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Jim Crumley's Secrets of Bowhunting Deer

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I begin my scouting for the middle of deer season when I'm hunting the early season.


On my way to and from my tree stand, I look for old scrape lines and new rubs. If I see a rub, I notice how big the tree is the deer's rubbing, how high the rub is off the ground, and what type of tree the deer has used to rub up against. Most hunters and wildlife biologists generally agree that bigger bucks usually will rub bigger trees that offer more resistance than trees young bucks rub. By looking at the size of trees the deer are rubbing, you can begin to develop an idea about the size of the bucks available on the property you're hunting.

I've also determined that bigger bucks generally rub higher up on the tree than younger bucks will. If you'll locate and watch old scrape lines, often you'll see these old scrapes being used by bucks as the rut begins. Even though I'm not going to commit a stand to these rubs or these old scrape lines at the beginning of the season, I'll still make a mental note to check these areas in the middle of the season. Then, I can put a stand there if the buck activity seems to have increased in these regions.


If I'm not seeing as many deer a week or two into the season as I have been at the first week of the season, then I'll get out of my tree stand in the late morning and scout. In the middle of the season, I'll walk through the woods quite a bit, midday, although I know I'm leaving plenty of human odor. But walking through the woods and studying the signs the deer are leaving are the only ways I can tell when the deer change their feeding habits, start to rut or alter their movement patterns. Therefore, I'm willing to sacrifice notifying the deer that I'm in the woods hunting them. I want to be able to understand where the deer are, when they're moving, and most importantly, where they're moving to.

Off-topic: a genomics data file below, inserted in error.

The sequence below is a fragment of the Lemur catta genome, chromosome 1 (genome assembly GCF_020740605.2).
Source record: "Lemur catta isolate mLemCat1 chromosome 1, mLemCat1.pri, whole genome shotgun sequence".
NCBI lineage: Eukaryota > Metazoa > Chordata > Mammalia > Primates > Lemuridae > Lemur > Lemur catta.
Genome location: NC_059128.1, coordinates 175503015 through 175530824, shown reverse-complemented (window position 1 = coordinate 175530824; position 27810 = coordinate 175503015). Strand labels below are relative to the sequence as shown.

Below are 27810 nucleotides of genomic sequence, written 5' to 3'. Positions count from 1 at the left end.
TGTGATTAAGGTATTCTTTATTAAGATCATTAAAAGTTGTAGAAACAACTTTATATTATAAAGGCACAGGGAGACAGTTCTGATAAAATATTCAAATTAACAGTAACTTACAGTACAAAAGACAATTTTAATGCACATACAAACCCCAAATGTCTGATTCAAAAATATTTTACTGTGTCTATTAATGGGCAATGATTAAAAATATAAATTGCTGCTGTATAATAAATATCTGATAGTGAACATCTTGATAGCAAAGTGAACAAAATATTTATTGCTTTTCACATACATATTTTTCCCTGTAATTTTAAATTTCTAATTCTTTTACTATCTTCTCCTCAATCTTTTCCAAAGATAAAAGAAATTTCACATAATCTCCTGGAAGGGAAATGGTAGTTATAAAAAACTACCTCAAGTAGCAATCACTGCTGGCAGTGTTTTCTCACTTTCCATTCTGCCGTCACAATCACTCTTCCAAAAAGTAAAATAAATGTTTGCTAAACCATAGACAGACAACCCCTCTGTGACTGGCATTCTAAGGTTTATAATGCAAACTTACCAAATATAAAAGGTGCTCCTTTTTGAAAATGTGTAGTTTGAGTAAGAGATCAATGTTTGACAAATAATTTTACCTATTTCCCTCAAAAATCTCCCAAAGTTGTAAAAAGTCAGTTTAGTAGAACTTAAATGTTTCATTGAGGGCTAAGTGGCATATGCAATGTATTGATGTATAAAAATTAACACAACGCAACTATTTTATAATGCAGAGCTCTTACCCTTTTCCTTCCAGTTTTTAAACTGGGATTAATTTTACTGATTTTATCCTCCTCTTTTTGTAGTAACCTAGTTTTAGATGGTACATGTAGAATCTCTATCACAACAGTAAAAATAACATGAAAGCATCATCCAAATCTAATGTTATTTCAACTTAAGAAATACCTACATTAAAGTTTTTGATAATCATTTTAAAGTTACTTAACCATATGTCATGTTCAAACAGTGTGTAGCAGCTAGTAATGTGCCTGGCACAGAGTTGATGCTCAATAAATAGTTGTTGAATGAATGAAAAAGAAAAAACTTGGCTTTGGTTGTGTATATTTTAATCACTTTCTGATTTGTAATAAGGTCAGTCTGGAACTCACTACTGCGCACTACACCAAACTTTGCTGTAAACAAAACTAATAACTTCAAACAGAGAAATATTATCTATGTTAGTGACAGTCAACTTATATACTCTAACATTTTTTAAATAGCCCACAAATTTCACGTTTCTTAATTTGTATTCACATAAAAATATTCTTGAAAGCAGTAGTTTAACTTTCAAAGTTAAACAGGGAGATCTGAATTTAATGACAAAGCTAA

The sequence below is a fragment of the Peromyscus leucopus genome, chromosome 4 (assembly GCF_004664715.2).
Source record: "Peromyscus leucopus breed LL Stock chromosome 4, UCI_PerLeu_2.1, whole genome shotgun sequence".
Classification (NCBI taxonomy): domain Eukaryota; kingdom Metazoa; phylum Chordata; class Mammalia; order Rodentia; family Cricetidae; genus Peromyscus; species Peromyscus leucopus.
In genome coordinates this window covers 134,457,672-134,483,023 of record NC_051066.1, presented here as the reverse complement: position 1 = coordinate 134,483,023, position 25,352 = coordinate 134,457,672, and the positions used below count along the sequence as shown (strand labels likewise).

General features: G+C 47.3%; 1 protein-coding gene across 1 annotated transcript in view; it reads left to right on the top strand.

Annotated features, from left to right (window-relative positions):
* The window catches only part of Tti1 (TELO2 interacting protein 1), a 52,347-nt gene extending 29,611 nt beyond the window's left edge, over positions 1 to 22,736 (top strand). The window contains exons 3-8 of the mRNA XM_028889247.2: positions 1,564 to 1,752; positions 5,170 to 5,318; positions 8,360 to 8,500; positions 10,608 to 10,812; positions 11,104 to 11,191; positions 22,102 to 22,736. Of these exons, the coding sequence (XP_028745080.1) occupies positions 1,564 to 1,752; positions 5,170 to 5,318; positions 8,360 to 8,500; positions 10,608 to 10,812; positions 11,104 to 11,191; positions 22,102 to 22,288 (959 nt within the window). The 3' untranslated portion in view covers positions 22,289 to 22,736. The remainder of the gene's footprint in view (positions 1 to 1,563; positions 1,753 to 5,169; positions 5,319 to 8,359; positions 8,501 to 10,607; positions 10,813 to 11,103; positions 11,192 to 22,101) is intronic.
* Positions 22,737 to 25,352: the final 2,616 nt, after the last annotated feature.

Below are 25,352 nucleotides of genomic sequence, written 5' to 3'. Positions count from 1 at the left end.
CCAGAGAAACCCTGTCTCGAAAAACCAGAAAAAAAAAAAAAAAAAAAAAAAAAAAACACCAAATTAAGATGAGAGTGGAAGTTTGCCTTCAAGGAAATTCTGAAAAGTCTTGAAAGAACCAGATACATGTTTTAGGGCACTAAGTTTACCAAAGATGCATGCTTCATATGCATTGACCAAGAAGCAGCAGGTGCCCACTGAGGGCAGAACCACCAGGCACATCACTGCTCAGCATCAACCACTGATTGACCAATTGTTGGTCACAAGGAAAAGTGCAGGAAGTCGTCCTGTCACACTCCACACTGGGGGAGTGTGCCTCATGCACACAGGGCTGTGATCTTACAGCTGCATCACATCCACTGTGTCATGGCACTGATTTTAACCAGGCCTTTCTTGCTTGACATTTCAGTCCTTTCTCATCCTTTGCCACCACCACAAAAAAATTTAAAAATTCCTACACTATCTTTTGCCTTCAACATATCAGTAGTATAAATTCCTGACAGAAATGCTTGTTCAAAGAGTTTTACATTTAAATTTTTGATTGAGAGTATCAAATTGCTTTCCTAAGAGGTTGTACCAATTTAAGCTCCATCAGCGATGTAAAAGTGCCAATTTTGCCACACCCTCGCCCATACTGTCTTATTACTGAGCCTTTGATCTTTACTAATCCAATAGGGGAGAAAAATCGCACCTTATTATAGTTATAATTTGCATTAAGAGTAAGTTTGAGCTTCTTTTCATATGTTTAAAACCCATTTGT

I'll also go into other areas on the property during the middle of the season that I haven't seen since the first time I scouted the property. I'll be looking for deer sign and trying to determine how, where and when the deer are moving in these regions since I've seen them last.


Often a bowhunter is reluctant to give up a stand that's been productive in the first part of the season just because he's seen or taken deer in that stand before. However, when the deer deplete the food source that has made that stand productive or hunting pressure has caused bucks to avoid that stand site, then the quicker you can stop hunting the area you have been hunting and search for new regions the deer are now using, the greater your chances for success will be.

After the first week or two of bow season in sections where deer experience intense hunting pressure, they often will change the routes they take to and from feeding and bedding areas. When they deplete a food source, they will not return to a place where the food source once has been abundant. When a new preferred food source begins to drop its fruit, then the deer will migrate to that food source. Successful, mid-season hunting depends on your understanding when to leave the area where the deer have been and instead hunt the sites where the deer now will be.

By the middle of the season, you'll also know how much hunting pressure is being exerted where you're hunting. Most bowmen hate to hunt in crowded woods because they believe the more hunters in the woods at one time, the fewer opportunities they will have to take deer. However, if you know how, when and where most bowhunters hunt, you can use that hunting pressure to your advantage.


Jim Crumley's Secrets of Bowhunting Deer is $15.50

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